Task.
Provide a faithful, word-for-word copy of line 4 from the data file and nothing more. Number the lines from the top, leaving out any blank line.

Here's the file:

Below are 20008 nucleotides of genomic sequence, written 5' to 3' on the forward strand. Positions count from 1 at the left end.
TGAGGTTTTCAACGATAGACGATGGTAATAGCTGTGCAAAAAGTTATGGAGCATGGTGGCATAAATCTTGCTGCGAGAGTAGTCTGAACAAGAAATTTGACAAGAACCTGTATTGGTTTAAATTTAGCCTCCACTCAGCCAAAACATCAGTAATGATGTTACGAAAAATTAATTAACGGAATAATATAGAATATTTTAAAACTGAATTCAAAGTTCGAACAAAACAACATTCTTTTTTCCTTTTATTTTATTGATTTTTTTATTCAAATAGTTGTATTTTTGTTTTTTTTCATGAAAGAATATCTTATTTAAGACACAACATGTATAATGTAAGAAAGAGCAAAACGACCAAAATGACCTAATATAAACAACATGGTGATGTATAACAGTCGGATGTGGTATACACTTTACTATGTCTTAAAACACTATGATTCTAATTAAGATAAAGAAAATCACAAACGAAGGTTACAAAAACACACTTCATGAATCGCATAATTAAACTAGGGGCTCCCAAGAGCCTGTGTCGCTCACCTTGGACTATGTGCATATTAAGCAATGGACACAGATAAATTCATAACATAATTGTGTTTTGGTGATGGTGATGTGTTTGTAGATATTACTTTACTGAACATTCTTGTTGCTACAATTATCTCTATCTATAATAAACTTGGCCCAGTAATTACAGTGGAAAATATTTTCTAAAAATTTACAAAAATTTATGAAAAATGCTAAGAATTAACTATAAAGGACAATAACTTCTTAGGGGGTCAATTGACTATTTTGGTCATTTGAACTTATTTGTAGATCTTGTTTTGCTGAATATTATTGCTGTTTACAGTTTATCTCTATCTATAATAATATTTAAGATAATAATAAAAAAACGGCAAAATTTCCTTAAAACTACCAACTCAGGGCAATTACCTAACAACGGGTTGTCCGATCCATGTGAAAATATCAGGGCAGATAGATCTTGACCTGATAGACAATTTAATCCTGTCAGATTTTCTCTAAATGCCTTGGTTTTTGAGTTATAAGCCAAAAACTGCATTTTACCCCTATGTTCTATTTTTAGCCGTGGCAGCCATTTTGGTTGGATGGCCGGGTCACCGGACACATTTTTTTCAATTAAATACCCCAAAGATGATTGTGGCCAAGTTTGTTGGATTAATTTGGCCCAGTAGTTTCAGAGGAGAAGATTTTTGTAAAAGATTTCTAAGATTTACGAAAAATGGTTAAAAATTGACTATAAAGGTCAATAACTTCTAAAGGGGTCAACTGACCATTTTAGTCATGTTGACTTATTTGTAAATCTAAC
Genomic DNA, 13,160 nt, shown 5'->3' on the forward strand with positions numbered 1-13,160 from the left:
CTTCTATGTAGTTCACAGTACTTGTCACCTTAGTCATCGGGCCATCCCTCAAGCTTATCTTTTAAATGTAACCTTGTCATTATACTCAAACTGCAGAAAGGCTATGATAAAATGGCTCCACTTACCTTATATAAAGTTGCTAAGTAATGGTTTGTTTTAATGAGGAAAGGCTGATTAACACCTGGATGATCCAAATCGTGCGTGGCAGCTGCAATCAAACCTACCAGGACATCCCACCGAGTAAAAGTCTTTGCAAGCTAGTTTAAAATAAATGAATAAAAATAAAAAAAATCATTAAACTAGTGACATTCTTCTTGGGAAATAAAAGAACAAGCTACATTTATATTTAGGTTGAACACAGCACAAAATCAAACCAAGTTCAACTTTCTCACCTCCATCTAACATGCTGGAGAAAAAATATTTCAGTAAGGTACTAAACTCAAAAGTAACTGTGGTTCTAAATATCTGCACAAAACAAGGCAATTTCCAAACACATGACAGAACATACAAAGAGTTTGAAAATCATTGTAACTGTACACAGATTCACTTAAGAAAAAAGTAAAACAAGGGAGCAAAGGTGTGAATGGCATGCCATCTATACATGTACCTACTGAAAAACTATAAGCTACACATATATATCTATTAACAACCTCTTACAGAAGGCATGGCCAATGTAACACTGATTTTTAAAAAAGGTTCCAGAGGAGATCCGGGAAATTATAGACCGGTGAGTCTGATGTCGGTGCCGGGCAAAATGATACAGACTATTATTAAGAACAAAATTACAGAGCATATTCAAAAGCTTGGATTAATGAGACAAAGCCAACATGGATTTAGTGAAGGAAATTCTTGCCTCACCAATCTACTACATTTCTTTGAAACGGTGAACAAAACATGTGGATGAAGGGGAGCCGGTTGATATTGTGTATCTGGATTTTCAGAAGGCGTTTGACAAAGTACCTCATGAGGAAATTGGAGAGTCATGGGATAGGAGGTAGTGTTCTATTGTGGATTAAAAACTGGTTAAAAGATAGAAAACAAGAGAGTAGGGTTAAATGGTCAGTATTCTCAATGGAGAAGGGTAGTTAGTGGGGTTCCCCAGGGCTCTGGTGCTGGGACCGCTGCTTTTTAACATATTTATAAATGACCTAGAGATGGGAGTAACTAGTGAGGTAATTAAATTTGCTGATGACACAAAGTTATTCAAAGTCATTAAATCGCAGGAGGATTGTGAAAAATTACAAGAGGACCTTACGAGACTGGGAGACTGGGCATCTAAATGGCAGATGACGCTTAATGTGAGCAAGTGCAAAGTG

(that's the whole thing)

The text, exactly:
CTTCTATGTAGTTCACAGTACTTGTCACCTTAGTCATCGGGCCATCCCTCAAGCTTATCTTTTAAATGTAACCTTGTCATTATACTCAAACTGCAGAAAGGCTATGATAAAATGGCTCCACTTACCTTATATAAAGTTGCTAAGTAATGGTTTGTTTTAATGAGGAAAGGCTGATTAACACCTGGATGATCCAAATCGTGCGTGGCAGCTGCAATCAAACCTACCAGGACATCCCACCGAGTAAAAGTCTTTGCAAGCTAGTTTAAAATAAATGAATAAAAATAAAAAAAATCATTAAACTAGTGACATTCTTCTTGGGAAATAAAAGAACAAGCTACATTTATATTTAGGTTGAACACAGCACAAAATCAAACCAAGTTCAACTTTCTCACCTCCATCTAACATGCTGGAGAAAAAATATTTCAGTAAGGTACTAAACTCAAAAGTAACTGTGGTTCTAAATATCTGCACAAAACAAGGCAATTTCCAAACACATGACAGAACATACAAAGAGTTTGAAAATCATTGTAACTGTACACAGATTCACTTAAGAAAAAAGTAAAACAAGGGAGCAAAGGTGTGAATGGCATGCCATCTATACATGTACCTACTGAAAAACTATAAGCTACACATATATATCTATTAACAACCTCTTACAGAAGGCATGGCCAATGTAACACTGATTTTTAAAAAAGGTTCCAGAGGAGATCCGGGAAATTATAGACCGGTGAGTCTGATGTCGGTGCCGGGCAAAATGATACAGACTATTATTAAGAACAAAATTACAGAGCATATTCAAAAGCTTGGATTAATGAGACAAAGCCAACATGGATTTAGTGAAGGAAATTCTTGCCTCACCAATCTACTACATTTCTTTGAAACGGTGAACAAAACATGTGGATGAAGGGGAGCCGGTTGATATTGTGTATCTGGATTTTCAGAAGGCGTTTGACAAAGTACCTCATGAGGAAATTGGAGAGTCATGGGATAGGAGGTAGTGTTCTATTGTGGATTAAAAACTGGTTAAAAGATAGAAAACAAGAGAGTAGGGTTAAATGGTCAGTATTCTCAATGGAGAAGGGTAGTTAGTGGGGTTCCCCAGGGCTCTGGTGCTGGGACCGCTGCTTTTTAACATATTTATAAATGACCTAGAGATGGGAGTAACTAGTGAGGTAATTAAATTTGCTGATGACACAAAGTTATTCAAAGTCATTAAATCGCAGGAGGATTGTGAAAAATTACAAGAGGACCTTACGAGACTGGGAGACTGGGCATCTAAATGGCAGATGACGCTTAATGTGAGCAAGTGCAAAGTG